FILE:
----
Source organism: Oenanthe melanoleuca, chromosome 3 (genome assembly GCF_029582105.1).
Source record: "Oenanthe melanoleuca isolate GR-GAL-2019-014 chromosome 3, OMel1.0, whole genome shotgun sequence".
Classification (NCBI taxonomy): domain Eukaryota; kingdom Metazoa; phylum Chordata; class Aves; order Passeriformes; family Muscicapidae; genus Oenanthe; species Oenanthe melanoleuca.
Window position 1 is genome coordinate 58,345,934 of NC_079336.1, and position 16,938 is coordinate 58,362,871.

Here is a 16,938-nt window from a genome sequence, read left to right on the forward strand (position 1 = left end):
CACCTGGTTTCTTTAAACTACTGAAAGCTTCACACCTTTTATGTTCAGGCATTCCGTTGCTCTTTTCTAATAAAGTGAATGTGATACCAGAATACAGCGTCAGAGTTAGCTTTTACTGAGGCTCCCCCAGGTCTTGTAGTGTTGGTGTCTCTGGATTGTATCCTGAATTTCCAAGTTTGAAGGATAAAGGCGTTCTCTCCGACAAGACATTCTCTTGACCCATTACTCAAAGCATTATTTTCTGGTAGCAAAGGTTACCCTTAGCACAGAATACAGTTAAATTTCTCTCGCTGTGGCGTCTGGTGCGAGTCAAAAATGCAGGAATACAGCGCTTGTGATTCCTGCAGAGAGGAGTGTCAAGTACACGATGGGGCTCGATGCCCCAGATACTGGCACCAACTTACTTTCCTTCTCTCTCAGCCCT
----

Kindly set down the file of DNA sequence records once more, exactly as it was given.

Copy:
Source organism: Oenanthe melanoleuca, chromosome 3 (genome assembly GCF_029582105.1).
Source record: "Oenanthe melanoleuca isolate GR-GAL-2019-014 chromosome 3, OMel1.0, whole genome shotgun sequence".
Classification (NCBI taxonomy): domain Eukaryota; kingdom Metazoa; phylum Chordata; class Aves; order Passeriformes; family Muscicapidae; genus Oenanthe; species Oenanthe melanoleuca.
Window position 1 is genome coordinate 58,345,934 of NC_079336.1, and position 16,938 is coordinate 58,362,871.

Here is a 16,938-nt window from a genome sequence, read left to right on the forward strand (position 1 = left end):
CACCTGGTTTCTTTAAACTACTGAAAGCTTCACACCTTTTATGTTCAGGCATTCCGTTGCTCTTTTCTAATAAAGTGAATGTGATACCAGAATACAGCGTCAGAGTTAGCTTTTACTGAGGCTCCCCCAGGTCTTGTAGTGTTGGTGTCTCTGGATTGTATCCTGAATTTCCAAGTTTGAAGGATAAAGGCGTTCTCTCCGACAAGACATTCTCTTGACCCATTACTCAAAGCATTATTTTCTGGTAGCAAAGGTTACCCTTAGCACAGAATACAGTTAAATTTCTCTCGCTGTGGCGTCTGGTGCGAGTCAAAAATGCAGGAATACAGCGCTTGTGATTCCTGCAGAGAGGAGTGTCAAGTACACGATGGGGCTCGATGCCCCAGATACTGGCACCAACTTACTTTCCTTCTCTCTCAGCCCT